Source: The Washington Diplomat
Author: Stephanie Kanowitz
Fuel surcharges, baggage fees and those pesky security pat downs make traveling quite a trek these days. Even ambassadors apparently aren't exempt from the occasional hassle: Last December, Indian Ambassador Meera Shankar was subjected to a pat down at a Mississippi airport, causing a minor diplomatic ruckus.
Cultural Tourism DC also creates quite a stir — but the positive kind — with its annual around-the-world tour in Washington that makes different nations as accessible as taking a few steps or riding a bike.
The organization is back this month with the fourth installment of Passport DC, its citywide cultural showcase that includes the popular embassy open houses on May 7 and 14, with at least 35 embassies participating. The diverse list spans the globe, from Bahrain, Botswana, Ecuador and European Union member states, to Haiti, Mexico, Micronesia, Ukraine and Uzbekistan.
At the embassies, which will open their doors to thousands of visitors from 10 a.m. to 4 p.m., guests will be treated to a taste of the countries' culture, literally. Many offer customary foods and drinks in addition to artistic presentations. For example, the Embassy of Egypt, a first-time participant in Passport DC, will serve coffee, tea and basbousa, a traditional dessert of syrup-drizzled sweet cake.
Given the governmental upheaval the country has faced in recent months, Mohamed Saleh, cultural attaché for the embassy's Egyptian Cultural and Educational Bureau, hopes visitors will leave with a new understanding of Egypt. "I hope they will get more exposure to the Egyptian culture, like how beautiful the country is," he told The Washington Diplomat. "Hopefully there will be some discussion about the new frontier for Egypt and how things are moving back home as well."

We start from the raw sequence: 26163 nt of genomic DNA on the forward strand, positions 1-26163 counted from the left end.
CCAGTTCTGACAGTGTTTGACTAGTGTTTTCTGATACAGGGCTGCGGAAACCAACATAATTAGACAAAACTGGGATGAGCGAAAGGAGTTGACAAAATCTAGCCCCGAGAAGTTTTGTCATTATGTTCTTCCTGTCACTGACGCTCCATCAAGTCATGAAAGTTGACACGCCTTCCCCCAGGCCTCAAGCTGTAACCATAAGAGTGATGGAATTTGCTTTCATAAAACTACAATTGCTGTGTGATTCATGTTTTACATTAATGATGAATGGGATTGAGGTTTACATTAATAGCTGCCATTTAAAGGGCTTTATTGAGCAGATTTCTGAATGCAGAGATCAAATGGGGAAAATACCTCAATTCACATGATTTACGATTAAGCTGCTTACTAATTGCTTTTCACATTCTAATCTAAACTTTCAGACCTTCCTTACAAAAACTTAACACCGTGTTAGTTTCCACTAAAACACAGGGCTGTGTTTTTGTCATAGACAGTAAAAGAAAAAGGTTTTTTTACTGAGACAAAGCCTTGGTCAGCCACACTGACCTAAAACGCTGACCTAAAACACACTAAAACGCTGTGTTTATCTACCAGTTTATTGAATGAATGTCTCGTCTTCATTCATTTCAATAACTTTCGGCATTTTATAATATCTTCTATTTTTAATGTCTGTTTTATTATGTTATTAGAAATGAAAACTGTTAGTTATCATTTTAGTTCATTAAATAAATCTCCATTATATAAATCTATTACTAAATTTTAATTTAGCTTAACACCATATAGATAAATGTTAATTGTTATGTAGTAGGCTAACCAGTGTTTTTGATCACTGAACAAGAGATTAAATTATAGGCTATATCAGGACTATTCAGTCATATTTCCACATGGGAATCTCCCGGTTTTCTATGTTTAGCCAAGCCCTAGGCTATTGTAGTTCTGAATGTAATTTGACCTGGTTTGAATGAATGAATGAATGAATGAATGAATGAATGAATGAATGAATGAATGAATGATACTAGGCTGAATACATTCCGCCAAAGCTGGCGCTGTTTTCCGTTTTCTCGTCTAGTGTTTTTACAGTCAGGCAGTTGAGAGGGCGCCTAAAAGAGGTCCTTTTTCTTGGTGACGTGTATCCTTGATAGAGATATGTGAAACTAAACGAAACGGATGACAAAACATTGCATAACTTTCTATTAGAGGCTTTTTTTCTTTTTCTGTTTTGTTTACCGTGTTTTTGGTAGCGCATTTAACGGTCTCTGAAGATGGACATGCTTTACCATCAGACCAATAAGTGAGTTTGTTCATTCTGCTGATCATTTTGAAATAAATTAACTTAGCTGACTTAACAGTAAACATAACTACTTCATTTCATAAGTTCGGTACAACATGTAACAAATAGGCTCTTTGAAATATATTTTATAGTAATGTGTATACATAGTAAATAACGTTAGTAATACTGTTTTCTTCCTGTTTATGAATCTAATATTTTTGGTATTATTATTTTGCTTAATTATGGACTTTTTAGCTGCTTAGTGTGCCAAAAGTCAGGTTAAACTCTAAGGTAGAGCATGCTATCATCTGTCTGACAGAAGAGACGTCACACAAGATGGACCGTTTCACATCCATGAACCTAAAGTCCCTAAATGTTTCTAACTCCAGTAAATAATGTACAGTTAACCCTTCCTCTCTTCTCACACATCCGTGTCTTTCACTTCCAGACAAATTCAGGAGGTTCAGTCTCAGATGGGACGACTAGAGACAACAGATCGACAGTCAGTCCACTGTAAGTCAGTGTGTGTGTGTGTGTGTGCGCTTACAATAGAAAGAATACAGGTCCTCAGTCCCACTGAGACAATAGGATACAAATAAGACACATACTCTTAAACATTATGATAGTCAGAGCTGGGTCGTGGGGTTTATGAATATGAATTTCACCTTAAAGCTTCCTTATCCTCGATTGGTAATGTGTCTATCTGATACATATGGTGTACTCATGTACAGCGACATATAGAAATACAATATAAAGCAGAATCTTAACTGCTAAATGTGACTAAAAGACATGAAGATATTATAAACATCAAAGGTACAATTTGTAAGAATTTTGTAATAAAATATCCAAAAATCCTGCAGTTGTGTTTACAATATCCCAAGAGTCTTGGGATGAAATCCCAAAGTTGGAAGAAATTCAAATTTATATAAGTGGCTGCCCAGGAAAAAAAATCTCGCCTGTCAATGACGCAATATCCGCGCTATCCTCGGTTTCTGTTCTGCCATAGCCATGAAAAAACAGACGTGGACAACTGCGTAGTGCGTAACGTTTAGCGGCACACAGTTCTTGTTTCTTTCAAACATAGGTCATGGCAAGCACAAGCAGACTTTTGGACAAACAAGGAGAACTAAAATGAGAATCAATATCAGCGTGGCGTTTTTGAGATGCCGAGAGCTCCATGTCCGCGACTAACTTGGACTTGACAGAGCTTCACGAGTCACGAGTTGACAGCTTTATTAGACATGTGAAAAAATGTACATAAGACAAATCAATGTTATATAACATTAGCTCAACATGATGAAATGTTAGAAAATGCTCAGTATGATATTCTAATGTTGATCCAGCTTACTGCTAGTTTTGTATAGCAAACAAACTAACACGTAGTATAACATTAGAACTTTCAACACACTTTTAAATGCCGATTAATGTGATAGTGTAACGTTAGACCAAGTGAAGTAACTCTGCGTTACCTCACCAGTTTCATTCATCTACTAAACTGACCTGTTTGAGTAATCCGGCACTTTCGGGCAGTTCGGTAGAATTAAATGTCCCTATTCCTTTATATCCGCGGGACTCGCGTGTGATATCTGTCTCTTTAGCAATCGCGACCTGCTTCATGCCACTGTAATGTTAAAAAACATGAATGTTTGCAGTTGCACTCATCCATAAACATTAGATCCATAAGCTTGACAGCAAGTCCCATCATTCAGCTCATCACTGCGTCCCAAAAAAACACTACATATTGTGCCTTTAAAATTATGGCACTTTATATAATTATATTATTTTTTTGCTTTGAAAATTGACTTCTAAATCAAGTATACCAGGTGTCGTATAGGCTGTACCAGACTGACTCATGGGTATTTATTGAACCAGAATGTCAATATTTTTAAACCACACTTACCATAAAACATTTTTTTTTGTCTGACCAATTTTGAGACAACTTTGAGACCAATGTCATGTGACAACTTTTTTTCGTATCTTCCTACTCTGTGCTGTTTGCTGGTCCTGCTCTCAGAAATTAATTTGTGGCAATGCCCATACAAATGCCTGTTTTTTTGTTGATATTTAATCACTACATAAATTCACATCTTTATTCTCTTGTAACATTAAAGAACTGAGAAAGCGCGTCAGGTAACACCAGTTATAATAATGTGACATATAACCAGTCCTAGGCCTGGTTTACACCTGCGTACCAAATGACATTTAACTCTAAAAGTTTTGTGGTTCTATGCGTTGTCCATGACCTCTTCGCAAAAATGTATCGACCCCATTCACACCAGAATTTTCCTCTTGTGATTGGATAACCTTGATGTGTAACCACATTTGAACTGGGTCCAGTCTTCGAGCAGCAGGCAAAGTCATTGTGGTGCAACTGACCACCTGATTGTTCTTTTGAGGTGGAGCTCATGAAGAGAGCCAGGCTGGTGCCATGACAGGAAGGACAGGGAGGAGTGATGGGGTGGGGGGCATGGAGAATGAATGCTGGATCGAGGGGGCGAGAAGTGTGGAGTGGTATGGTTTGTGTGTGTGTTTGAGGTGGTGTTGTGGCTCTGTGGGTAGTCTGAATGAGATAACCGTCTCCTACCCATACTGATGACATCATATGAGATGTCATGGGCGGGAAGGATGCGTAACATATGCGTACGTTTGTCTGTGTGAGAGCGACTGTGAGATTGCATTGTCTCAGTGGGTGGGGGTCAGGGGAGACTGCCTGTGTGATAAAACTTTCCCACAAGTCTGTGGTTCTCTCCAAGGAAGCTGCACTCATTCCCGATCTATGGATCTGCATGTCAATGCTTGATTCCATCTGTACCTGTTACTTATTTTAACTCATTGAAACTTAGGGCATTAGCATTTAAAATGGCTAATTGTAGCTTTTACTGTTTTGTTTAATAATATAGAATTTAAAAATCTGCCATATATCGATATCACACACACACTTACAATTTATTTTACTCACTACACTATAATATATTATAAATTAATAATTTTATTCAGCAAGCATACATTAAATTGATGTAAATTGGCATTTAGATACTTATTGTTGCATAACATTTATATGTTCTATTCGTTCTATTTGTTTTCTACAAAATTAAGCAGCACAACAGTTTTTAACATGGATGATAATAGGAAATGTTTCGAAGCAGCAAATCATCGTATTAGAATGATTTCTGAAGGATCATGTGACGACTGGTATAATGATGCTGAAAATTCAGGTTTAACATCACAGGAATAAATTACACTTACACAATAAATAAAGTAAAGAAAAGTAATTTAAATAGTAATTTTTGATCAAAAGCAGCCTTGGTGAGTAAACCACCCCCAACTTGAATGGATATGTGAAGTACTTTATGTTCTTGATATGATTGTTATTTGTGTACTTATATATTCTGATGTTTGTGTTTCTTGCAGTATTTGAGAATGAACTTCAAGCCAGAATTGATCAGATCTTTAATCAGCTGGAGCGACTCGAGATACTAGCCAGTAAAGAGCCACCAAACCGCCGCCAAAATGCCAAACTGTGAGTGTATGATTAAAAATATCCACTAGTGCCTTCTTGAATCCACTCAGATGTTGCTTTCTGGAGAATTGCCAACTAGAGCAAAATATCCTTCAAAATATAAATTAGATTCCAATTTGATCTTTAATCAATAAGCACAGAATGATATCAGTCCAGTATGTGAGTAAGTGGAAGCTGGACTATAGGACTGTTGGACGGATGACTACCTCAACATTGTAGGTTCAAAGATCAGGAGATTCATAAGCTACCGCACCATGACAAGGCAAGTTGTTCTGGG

To that end, the embassy will show two films about Egypt's culture and history, and it plans to include a discussion panel, Saleh said.
Another first-timer, the Embassy of Bolivia, will feature dances and dishes from every region of the country, such as potato-inspired plates from the Andes, banana-based foods from the lowlands and fruits from the east, in addition to some twists on traditional tastes using quinoa.
"We want to promote our culture a lot more and our artists and our craftspeople," said Luis Alipaz, first secretary at the embassy. "We hope that people discover a new Bolivia."
Other embassies are experienced Passport DC participants. The Embassy of Brazil, which joined the event last year, will expand its involvement this year by adding music and Capoeira — part self-defense, part dance — demonstrations to its tour of the ambassador's residence. Embassy officials say they expect 4,000 guests.
Besides the open houses (one for EU countries on May 7 and the Around the World Embassy Tour on May 14), Passport DC encompasses festivals such as the National Asian Heritage Festival's Fiesta Asia Street Fair, which attracts 10,000 people, as well as the Meridian International Children's Festival, which aims to introduce kids ages 9 and younger to new cultures. Both will take place May 21